People are stockpiling for Brexit, while my youngest and I are frightened by the climate emergency. We have to remember: fear is fuel for tyranny
I am not stockpiling for Brexit – that seems wildly melodramatic. Instead, I find myself waking up in the night, wondering whether to arm myself. By dawn, of course, this seems a little extreme, too. Somehow, by breakfast, I have reminded myself I am not in Cormac McCarthy’s The Road, feasting on a foetus, and that in fact I live near a well-stocked Tesco Metro.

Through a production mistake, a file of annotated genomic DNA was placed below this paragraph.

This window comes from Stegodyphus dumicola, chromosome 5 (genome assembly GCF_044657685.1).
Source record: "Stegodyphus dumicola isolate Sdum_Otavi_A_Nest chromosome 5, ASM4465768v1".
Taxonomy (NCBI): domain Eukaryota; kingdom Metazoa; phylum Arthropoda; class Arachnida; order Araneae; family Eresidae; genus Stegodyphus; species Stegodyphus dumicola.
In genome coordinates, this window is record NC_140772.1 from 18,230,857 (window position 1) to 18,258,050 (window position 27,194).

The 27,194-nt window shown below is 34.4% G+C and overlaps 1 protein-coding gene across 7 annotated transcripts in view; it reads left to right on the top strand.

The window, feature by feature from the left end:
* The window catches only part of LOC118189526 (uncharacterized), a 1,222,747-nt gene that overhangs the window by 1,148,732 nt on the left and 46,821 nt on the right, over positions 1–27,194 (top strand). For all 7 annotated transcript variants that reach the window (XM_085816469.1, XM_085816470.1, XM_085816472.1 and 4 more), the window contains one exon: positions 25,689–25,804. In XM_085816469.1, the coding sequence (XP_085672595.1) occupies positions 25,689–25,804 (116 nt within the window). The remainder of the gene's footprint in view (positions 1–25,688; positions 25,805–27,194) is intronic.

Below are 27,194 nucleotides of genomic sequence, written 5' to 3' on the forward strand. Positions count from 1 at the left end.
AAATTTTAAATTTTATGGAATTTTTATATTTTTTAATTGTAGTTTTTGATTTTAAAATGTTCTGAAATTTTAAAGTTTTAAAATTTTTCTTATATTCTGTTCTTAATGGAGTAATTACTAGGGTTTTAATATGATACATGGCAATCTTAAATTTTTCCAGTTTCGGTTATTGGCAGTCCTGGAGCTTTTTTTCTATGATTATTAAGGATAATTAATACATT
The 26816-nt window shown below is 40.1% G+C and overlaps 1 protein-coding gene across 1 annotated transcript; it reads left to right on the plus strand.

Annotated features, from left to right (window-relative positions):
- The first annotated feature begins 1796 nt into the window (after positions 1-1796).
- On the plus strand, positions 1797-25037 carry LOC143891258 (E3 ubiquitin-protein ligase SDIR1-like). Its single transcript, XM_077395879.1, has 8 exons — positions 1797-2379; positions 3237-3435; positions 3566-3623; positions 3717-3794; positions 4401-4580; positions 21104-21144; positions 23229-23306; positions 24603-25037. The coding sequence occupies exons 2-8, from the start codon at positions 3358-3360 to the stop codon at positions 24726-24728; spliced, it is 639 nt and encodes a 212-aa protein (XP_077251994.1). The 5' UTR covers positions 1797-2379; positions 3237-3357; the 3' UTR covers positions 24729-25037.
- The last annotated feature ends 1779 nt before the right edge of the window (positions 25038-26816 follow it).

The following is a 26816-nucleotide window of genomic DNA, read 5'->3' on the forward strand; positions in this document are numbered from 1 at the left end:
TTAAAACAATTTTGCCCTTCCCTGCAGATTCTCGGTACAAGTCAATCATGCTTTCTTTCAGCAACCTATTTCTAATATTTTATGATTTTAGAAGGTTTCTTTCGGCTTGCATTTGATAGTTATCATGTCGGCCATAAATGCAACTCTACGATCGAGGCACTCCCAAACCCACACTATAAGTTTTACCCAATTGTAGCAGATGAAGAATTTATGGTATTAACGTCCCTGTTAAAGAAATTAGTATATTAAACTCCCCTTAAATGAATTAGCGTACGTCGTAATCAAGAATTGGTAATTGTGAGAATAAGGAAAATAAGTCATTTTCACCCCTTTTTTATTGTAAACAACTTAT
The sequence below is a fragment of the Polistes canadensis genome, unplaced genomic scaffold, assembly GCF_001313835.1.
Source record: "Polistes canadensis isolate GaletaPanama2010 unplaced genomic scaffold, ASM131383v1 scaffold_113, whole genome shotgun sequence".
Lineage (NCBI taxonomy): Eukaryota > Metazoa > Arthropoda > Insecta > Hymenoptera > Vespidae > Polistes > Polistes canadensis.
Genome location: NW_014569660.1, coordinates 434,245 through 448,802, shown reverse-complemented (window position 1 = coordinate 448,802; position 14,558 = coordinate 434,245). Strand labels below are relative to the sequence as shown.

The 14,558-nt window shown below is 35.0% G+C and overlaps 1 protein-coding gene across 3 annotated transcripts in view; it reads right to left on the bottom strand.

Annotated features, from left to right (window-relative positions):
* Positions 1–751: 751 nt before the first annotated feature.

Yet, if Brexit is a vast psychodrama that is never about what it says it is about (no one is that emotionally invested in tariffs, whatever they suggest), then it is bound to provoke some deeply peculiar feelings. Some of my friends have become very anxious – about food supplies, medicines, civil unrest. We had some of this before 2016: food banks and riots, anyone? But the media ramps up these feelings by the hour. The message is that democracy has toppled and everything will close down on 1 November; in truth, this is the day negotiations will start for real.